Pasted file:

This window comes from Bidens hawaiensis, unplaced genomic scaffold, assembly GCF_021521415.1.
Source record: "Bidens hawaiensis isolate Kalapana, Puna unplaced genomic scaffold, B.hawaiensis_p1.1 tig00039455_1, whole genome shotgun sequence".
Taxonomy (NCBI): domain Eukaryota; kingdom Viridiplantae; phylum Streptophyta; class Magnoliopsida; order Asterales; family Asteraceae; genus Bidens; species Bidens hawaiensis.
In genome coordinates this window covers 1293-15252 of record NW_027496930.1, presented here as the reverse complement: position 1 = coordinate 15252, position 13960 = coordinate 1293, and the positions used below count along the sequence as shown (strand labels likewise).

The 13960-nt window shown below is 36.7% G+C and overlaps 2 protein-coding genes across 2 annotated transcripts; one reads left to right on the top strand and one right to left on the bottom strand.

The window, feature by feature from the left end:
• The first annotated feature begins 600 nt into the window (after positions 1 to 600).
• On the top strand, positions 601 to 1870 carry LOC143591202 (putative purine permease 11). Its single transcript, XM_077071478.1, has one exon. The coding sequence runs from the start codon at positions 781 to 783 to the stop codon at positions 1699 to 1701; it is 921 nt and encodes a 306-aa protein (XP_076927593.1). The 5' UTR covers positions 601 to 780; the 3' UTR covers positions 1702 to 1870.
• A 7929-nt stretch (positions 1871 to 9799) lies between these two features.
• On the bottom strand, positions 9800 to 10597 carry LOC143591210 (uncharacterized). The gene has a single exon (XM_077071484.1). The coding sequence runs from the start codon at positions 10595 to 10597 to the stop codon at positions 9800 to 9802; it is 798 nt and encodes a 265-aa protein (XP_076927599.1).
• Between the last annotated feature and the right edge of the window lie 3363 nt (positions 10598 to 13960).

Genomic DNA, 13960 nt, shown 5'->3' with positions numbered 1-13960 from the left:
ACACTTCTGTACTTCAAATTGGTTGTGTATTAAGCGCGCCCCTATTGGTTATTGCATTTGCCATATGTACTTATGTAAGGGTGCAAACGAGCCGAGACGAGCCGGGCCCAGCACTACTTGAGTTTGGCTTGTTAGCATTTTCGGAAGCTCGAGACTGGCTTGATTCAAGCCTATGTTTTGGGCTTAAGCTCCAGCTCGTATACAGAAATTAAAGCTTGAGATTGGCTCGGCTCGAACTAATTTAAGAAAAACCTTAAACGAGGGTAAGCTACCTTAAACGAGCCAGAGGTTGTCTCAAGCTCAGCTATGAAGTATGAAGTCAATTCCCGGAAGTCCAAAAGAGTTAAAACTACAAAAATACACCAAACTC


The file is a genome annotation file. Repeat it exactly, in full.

This window comes from Bidens hawaiensis, unplaced genomic scaffold, assembly GCF_021521415.1.
Source record: "Bidens hawaiensis isolate Kalapana, Puna unplaced genomic scaffold, B.hawaiensis_p1.1 tig00039455_1, whole genome shotgun sequence".
Taxonomy (NCBI): domain Eukaryota; kingdom Viridiplantae; phylum Streptophyta; class Magnoliopsida; order Asterales; family Asteraceae; genus Bidens; species Bidens hawaiensis.
In genome coordinates this window covers 1293-15252 of record NW_027496930.1, presented here as the reverse complement: position 1 = coordinate 15252, position 13960 = coordinate 1293, and the positions used below count along the sequence as shown (strand labels likewise).

The 13960-nt window shown below is 36.7% G+C and overlaps 2 protein-coding genes across 2 annotated transcripts; one reads left to right on the top strand and one right to left on the bottom strand.

The window, feature by feature from the left end:
• The first annotated feature begins 600 nt into the window (after positions 1 to 600).
• On the top strand, positions 601 to 1870 carry LOC143591202 (putative purine permease 11). Its single transcript, XM_077071478.1, has one exon. The coding sequence runs from the start codon at positions 781 to 783 to the stop codon at positions 1699 to 1701; it is 921 nt and encodes a 306-aa protein (XP_076927593.1). The 5' UTR covers positions 601 to 780; the 3' UTR covers positions 1702 to 1870.
• A 7929-nt stretch (positions 1871 to 9799) lies between these two features.
• On the bottom strand, positions 9800 to 10597 carry LOC143591210 (uncharacterized). The gene has a single exon (XM_077071484.1). The coding sequence runs from the start codon at positions 10595 to 10597 to the stop codon at positions 9800 to 9802; it is 798 nt and encodes a 265-aa protein (XP_076927599.1).
• Between the last annotated feature and the right edge of the window lie 3363 nt (positions 10598 to 13960).

Genomic DNA, 13960 nt, shown 5'->3' with positions numbered 1-13960 from the left:
ACACTTCTGTACTTCAAATTGGTTGTGTATTAAGCGCGCCCCTATTGGTTATTGCATTTGCCATATGTACTTATGTAAGGGTGCAAACGAGCCGAGACGAGCCGGGCCCAGCACTACTTGAGTTTGGCTTGTTAGCATTTTCGGAAGCTCGAGACTGGCTTGATTCAAGCCTATGTTTTGGGCTTAAGCTCCAGCTCGTATACAGAAATTAAAGCTTGAGATTGGCTCGGCTCGAACTAATTTAAGAAAAACCTTAAACGAGGGTAAGCTACCTTAAACGAGCCAGAGGTTGTCTCAAGCTCAGCTATGAAGTATGAAGTCAATTCCCGGAAGTCCAAAAGAGTTAAAACTACAAAAATACACCAAACTC